Wednesday, August 1, 2007

Dayton: limits to "caring"/limits to "voice".

Dayton is really just the city of Dayton. Most people who live in this area do not identify with the city, but rather with the suburb they live in. For me it is Washington Township/Centerville, specifically the area in the pix above. which is really a suburban edge city, near the Dayton Mall. This and similar places near the freeways are where the real economic life of the Dayton metropolitan area is happening, and where most of the people live, work, and shop.

I enjoy studying the old city as sort of a hobby (and go down there for arts/music things), and I do post on Dayton city issues elsewhere . Yet I really am not a stakeholder in the city as I do not pay taxes there, don't own property there, nor vote there. It is merley a leisure-time entertainment place for me.

I can care about the place, or be interested in it , but only up to a point as I have no real voice or valid stake regarding city issues, which is something one needs to be aware of it.

As a topic of study and comment, I am also thinking suburbia is maybe more relevant, too, given its importance. Living here in Washington Township is an excellent urban observatory for suburban studies. There is even a journal devoted to the suburban studies concept: Oopollis


Anonymous said...

Jeffrey, I just found your site and am enjoying your take on various issues related to Dayton. I wish to comment on your statements which said you are not a stakeholder in the city of Dayton. I understand what you mean, because I'm presently in the same boat. Although I grew up in Dayton, I live in Beavercreek; thus, I don't pay taxes in Dayton, my kid didn't go through the Dayton Public School System (although my wife is a school teacher in the system), and I also enjoy the arts and other attractions within the city but I go home outside the city limits. Still, I consider myself a Daytonian. One of the points I wish to make is even though I presently live outside the city limits, I am (and you are) impacted by what happens in the city center. When visitors come to town, they usually start downtown to see what the city is like. One of the things businesses look at when considering relocating is the image of the city as a whole, starting with its center. Unless they're a military contractor needing to be close to Wright-Patt, they usually don't look at the suburbs first; they look at the Dayton region as a single entity. If the city center is bustling and full of life, that speaks well for the entire region. We all need to think of ourselves as Daytonians and support concepts which lift up the entire region, not just one suburb. We need to plan as a region, share resources as a region, and speak with one voice as Dayton. I personally believe a metro government is the best model for the region. Indianapolis and Louisville, two very successful urban areas, have gone to this with tremendous results. If we continue acting like what happens in the urban core has nothing to do with us and continue thinking parochially and not regionally, we'll continue to sink, and that includes those of us living in the suburbs.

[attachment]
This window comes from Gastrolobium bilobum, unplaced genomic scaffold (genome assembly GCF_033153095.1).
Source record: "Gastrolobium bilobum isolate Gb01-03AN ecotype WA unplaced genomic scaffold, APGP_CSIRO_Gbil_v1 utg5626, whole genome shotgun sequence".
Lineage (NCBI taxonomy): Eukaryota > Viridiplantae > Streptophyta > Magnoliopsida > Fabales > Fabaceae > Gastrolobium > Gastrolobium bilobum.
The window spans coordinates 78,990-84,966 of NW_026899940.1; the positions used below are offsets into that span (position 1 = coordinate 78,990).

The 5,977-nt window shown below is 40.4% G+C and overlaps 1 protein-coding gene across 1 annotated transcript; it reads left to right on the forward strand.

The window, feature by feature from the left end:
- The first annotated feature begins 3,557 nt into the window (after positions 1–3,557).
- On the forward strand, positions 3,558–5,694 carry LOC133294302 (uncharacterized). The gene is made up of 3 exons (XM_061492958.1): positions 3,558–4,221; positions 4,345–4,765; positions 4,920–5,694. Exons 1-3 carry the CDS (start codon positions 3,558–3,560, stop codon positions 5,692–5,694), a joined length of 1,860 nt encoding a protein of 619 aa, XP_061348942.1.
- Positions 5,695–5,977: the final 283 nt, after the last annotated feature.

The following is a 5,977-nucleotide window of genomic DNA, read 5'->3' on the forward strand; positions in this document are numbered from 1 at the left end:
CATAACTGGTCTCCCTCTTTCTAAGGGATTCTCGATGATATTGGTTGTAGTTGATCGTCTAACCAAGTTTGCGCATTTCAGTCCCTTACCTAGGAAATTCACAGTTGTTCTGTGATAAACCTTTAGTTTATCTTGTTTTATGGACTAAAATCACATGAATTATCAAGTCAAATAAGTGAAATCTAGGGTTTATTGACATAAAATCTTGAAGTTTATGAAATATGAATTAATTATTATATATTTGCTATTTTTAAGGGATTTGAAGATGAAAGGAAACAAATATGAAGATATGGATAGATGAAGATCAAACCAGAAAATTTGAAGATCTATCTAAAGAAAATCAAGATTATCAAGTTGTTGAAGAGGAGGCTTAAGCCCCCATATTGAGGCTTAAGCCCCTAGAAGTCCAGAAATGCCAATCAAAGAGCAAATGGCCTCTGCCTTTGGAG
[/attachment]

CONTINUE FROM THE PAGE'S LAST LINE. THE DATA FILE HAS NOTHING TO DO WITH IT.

Jefferey said...

Thanks for reading! I appreciate yr interest and comments.

I do look at this area as a whole, not as narrow suburban interests, which is why I post more on "city culture" things, but also note were city issues overlap into suburbia, like that "Section 8" issue.

It is in the policial arena or commenting on political things, where I am a bit leery, particularly about Dayton city politics.